Music is the foundation of Latvian culture, beginning with folk songs and continuing with symphonies and opera and other forms of musical expression. Latvia, proportionally to its population, has produced a remarkable number of world-renowned musicians. Here I will look at those who arrived in Canada after WWII leaving their un-erasable musical footsteps and at others who followed in those footsteps.
Halifax was for many the place where Latvians took their first footsteps in Canada and where they began their professional musical careers on this side of the ocean. Opera singer Mariss Vētra (1901-1965) and family arrived in Halifax in January, 1947 and started teaching at the Maritime Academy of Music where he organized an opera course. At that time there was no opera theatre, nor even an orchestra. With his students, Vētra started giving concert performances of opera fragments.
On the 200th anniversary of Halifax in 1949, with the assistance of other musicians, Vētra and his students performed Mozart’s opera Don Giovanni, which was the very first opera performance in this city. Within the next three years they performed another five operas. Thus, with the assistance of the Nova Scotia Opera Association, Opera Nova Scotia was born. A few years later, Mariss Vētra moved to Toronto where he established his vocal studio and continued to teach singers.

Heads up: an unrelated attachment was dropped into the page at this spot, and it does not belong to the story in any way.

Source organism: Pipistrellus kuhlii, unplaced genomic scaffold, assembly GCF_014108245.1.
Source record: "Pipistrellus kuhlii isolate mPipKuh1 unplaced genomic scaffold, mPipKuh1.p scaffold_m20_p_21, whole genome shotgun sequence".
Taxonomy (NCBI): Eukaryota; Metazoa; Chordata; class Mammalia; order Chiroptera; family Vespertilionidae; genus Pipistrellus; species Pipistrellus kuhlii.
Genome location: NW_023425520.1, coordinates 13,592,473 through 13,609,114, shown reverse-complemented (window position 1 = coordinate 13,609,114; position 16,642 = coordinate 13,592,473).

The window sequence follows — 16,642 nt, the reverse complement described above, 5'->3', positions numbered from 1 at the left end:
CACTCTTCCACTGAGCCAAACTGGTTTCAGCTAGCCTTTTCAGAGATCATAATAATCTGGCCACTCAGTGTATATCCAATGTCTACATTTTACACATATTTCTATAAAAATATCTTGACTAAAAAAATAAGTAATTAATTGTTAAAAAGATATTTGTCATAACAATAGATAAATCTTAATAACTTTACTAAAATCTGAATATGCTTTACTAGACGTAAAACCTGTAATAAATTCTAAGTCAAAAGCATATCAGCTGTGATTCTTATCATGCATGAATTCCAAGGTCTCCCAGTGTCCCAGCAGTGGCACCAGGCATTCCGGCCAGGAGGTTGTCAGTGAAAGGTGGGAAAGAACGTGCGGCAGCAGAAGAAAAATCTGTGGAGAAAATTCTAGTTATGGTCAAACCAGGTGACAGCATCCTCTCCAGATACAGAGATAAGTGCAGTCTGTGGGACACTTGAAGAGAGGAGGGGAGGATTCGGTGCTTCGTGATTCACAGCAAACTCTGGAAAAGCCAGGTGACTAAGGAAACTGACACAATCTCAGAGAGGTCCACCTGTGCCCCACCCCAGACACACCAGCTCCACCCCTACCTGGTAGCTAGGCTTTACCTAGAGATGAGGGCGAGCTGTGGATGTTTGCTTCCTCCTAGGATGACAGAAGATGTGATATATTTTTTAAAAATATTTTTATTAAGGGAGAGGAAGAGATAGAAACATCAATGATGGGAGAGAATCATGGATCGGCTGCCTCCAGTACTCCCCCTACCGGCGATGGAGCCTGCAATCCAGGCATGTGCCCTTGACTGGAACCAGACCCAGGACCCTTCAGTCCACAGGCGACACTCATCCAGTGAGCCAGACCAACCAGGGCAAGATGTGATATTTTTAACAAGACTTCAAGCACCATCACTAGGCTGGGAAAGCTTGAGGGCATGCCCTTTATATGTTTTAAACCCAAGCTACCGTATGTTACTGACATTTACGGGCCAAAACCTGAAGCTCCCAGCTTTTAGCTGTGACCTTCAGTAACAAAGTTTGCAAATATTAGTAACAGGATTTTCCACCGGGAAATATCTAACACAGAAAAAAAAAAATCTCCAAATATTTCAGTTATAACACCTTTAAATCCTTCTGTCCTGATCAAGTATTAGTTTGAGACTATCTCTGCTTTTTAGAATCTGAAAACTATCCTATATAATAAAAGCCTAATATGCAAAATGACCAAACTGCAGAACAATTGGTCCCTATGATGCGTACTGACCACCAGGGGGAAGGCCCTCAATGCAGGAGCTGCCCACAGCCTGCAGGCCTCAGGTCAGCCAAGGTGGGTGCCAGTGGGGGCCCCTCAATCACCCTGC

Pianist Alfreds Štrombergs (1922-2006) arrived in Canada in 1948, a year after Mariss Vētra, and was his invaluable assistant. He taught at the Maritime Academy of Music, which later became the Maritime Conservatory for Performing Arts. In 1949, Štrombergs organized the Halifax Symphonette to accompany performances of the Nova Scotia Opera Association. This ensemble evolved to become the Halifax Symphony in 1957, and after merging with the New Brunswick Symphony Orchestra became the Atlantic Symphony Orchestra.